Don Ciotti. For a Land "Libera" from the Mafia
From Gruppo Abele to Libera, from CNCA (Coordinamento Nazionale Comunità di Accoglienza - National Network of Welcoming Centers) to LILA (Lega italiana per la lotta contro l'Aids-Italian League for the Fight Against HIV) your movement has become a vehicle for civil and social mobilization. Why put so much at stake, both as a man and as a priest?
I want to clarify that the movement is not “mine,” but that it belongs to all those who have and continue to contribute their ideas, energy, and passion. Only “we” counts in social causes, not “I.” Secondly, these efforts began in northern Italy, in Turin where Gruppo Abele took its first steps in 1965. It spread on a national level as a result and that which “we” had always believed in came to fruition: “we” as in collaboration, the relationship between public and private, between institutions and citizens. It started in the early 1980s with CNCA (an association of communities committed to helping drug addicts), then with LILA when it came to time to address to the AIDS epidemic, and with Libera in the mid-1990s.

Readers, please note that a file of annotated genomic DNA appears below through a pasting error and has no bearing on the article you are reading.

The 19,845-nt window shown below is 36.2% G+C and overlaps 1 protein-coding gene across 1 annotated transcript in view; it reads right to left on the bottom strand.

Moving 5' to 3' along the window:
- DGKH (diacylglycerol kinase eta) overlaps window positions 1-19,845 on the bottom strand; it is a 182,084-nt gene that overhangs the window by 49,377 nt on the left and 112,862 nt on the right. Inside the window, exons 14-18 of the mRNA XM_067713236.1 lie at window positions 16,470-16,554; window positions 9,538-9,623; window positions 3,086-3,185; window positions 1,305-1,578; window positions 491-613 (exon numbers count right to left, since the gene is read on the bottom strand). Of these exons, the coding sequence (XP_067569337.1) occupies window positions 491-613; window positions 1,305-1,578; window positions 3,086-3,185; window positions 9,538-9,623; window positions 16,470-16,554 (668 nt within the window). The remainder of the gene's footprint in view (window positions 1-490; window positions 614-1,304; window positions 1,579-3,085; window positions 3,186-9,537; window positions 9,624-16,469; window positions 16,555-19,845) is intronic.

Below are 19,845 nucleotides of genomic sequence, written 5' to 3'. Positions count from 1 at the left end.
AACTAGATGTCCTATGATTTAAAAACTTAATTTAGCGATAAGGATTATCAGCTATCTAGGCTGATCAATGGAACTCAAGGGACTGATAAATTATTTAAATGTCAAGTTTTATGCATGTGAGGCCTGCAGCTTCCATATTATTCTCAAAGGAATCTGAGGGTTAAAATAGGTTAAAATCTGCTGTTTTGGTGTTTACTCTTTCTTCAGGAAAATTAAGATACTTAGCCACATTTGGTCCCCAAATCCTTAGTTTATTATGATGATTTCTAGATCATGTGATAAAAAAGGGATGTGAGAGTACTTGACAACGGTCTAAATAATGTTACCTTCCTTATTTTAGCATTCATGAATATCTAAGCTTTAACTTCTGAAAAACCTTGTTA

Why get involved? Because it’s the very same freedom that allows us to ask why. One cannot be free by oneself: one is free along with others in a collective effort and involves many people who are still denied freedom and dignity. Certain places and people in my life have obviously played a decisive role in this choice. I was lucky enough to have parents who loved each other very much and who loved me and my sisters very much, friends with whom I shared many life experiences, joys, and difficult times and with whom I learned to listen and appreciate the value of relationships. Of course faith has been fundamental in my life, a precious gift from meeting people like the cardinal of Turin, Michele Pellegrino.
When I was ordained a priest in 1972, Pellegrino, who simply called himself